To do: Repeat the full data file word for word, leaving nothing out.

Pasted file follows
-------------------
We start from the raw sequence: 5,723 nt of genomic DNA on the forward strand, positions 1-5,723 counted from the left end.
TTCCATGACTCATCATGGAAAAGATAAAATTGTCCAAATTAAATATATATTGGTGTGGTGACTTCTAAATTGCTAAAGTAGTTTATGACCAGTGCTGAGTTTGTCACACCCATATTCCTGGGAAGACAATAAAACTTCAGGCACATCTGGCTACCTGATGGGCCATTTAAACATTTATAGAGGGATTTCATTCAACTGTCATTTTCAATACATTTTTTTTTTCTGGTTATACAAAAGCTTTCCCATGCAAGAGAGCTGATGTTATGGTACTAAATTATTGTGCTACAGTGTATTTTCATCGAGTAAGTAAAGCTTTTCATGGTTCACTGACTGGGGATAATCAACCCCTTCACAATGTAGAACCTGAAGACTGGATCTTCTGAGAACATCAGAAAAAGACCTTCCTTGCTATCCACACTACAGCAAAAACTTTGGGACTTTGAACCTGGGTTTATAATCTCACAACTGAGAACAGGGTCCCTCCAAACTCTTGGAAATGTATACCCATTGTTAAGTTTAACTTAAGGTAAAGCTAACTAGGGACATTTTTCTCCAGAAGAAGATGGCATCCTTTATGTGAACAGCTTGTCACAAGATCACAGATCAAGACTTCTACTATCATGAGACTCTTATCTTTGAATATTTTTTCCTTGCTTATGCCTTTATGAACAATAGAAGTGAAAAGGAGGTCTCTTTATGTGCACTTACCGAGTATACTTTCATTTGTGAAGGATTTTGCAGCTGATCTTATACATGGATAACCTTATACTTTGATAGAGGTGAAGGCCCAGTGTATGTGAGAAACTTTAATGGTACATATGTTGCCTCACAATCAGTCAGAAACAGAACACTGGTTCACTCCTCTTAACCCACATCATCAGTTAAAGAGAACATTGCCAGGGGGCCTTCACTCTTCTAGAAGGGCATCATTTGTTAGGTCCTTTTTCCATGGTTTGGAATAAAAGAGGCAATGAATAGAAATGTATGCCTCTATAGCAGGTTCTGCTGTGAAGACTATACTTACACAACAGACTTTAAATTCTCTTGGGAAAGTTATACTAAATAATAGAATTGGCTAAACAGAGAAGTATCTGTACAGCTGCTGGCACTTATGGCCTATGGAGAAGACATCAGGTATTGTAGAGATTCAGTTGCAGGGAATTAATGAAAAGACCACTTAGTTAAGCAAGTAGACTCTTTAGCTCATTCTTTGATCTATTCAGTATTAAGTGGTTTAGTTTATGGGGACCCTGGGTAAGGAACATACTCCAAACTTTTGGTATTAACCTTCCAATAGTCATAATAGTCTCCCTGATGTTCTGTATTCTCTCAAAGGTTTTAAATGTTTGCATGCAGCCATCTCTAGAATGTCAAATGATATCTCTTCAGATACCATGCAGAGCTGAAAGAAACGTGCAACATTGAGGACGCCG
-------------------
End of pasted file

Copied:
We start from the raw sequence: 5,723 nt of genomic DNA on the forward strand, positions 1-5,723 counted from the left end.
TTCCATGACTCATCATGGAAAAGATAAAATTGTCCAAATTAAATATATATTGGTGTGGTGACTTCTAAATTGCTAAAGTAGTTTATGACCAGTGCTGAGTTTGTCACACCCATATTCCTGGGAAGACAATAAAACTTCAGGCACATCTGGCTACCTGATGGGCCATTTAAACATTTATAGAGGGATTTCATTCAACTGTCATTTTCAATACATTTTTTTTTTCTGGTTATACAAAAGCTTTCCCATGCAAGAGAGCTGATGTTATGGTACTAAATTATTGTGCTACAGTGTATTTTCATCGAGTAAGTAAAGCTTTTCATGGTTCACTGACTGGGGATAATCAACCCCTTCACAATGTAGAACCTGAAGACTGGATCTTCTGAGAACATCAGAAAAAGACCTTCCTTGCTATCCACACTACAGCAAAAACTTTGGGACTTTGAACCTGGGTTTATAATCTCACAACTGAGAACAGGGTCCCTCCAAACTCTTGGAAATGTATACCCATTGTTAAGTTTAACTTAAGGTAAAGCTAACTAGGGACATTTTTCTCCAGAAGAAGATGGCATCCTTTATGTGAACAGCTTGTCACAAGATCACAGATCAAGACTTCTACTATCATGAGACTCTTATCTTTGAATATTTTTTCCTTGCTTATGCCTTTATGAACAATAGAAGTGAAAAGGAGGTCTCTTTATGTGCACTTACCGAGTATACTTTCATTTGTGAAGGATTTTGCAGCTGATCTTATACATGGATAACCTTATACTTTGATAGAGGTGAAGGCCCAGTGTATGTGAGAAACTTTAATGGTACATATGTTGCCTCACAATCAGTCAGAAACAGAACACTGGTTCACTCCTCTTAACCCACATCATCAGTTAAAGAGAACATTGCCAGGGGGCCTTCACTCTTCTAGAAGGGCATCATTTGTTAGGTCCTTTTTCCATGGTTTGGAATAAAAGAGGCAATGAATAGAAATGTATGCCTCTATAGCAGGTTCTGCTGTGAAGACTATACTTACACAACAGACTTTAAATTCTCTTGGGAAAGTTATACTAAATAATAGAATTGGCTAAACAGAGAAGTATCTGTACAGCTGCTGGCACTTATGGCCTATGGAGAAGACATCAGGTATTGTAGAGATTCAGTTGCAGGGAATTAATGAAAAGACCACTTAGTTAAGCAAGTAGACTCTTTAGCTCATTCTTTGATCTATTCAGTATTAAGTGGTTTAGTTTATGGGGACCCTGGGTAAGGAACATACTCCAAACTTTTGGTATTAACCTTCCAATAGTCATAATAGTCTCCCTGATGTTCTGTATTCTCTCAAAGGTTTTAAATGTTTGCATGCAGCCATCTCTAGAATGTCAAATGATATCTCTTCAGATACCATGCAGAGCTGAAAGAAACGTGCAACATTGAGGACGCCG